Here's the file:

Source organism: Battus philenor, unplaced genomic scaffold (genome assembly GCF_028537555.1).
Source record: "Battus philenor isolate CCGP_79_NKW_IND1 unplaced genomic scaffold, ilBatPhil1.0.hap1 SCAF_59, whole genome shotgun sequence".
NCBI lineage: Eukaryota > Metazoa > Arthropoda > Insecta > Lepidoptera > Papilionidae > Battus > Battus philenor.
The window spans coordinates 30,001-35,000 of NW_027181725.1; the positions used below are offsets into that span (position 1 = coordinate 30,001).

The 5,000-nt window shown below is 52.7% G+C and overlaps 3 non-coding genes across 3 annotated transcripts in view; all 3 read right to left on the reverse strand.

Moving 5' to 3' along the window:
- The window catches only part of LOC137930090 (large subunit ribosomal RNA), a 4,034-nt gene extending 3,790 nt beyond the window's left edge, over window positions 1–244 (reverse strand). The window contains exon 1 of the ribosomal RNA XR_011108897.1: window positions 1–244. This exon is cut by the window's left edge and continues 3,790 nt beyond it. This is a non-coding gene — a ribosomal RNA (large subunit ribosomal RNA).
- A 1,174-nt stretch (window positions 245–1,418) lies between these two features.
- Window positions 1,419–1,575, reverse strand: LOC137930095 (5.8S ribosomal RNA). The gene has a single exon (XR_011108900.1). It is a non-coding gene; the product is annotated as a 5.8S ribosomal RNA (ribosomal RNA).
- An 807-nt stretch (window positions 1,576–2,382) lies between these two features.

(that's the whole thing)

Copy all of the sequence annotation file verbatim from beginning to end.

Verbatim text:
Source organism: Battus philenor, unplaced genomic scaffold (genome assembly GCF_028537555.1).
Source record: "Battus philenor isolate CCGP_79_NKW_IND1 unplaced genomic scaffold, ilBatPhil1.0.hap1 SCAF_59, whole genome shotgun sequence".
NCBI lineage: Eukaryota > Metazoa > Arthropoda > Insecta > Lepidoptera > Papilionidae > Battus > Battus philenor.
The window spans coordinates 30,001-35,000 of NW_027181725.1; the positions used below are offsets into that span (position 1 = coordinate 30,001).

The 5,000-nt window shown below is 52.7% G+C and overlaps 3 non-coding genes across 3 annotated transcripts in view; all 3 read right to left on the reverse strand.

Moving 5' to 3' along the window:
- The window catches only part of LOC137930090 (large subunit ribosomal RNA), a 4,034-nt gene extending 3,790 nt beyond the window's left edge, over window positions 1–244 (reverse strand). The window contains exon 1 of the ribosomal RNA XR_011108897.1: window positions 1–244. This exon is cut by the window's left edge and continues 3,790 nt beyond it. This is a non-coding gene — a ribosomal RNA (large subunit ribosomal RNA).
- A 1,174-nt stretch (window positions 245–1,418) lies between these two features.
- Window positions 1,419–1,575, reverse strand: LOC137930095 (5.8S ribosomal RNA). The gene has a single exon (XR_011108900.1). It is a non-coding gene; the product is annotated as a 5.8S ribosomal RNA (ribosomal RNA).
- An 807-nt stretch (window positions 1,576–2,382) lies between these two features.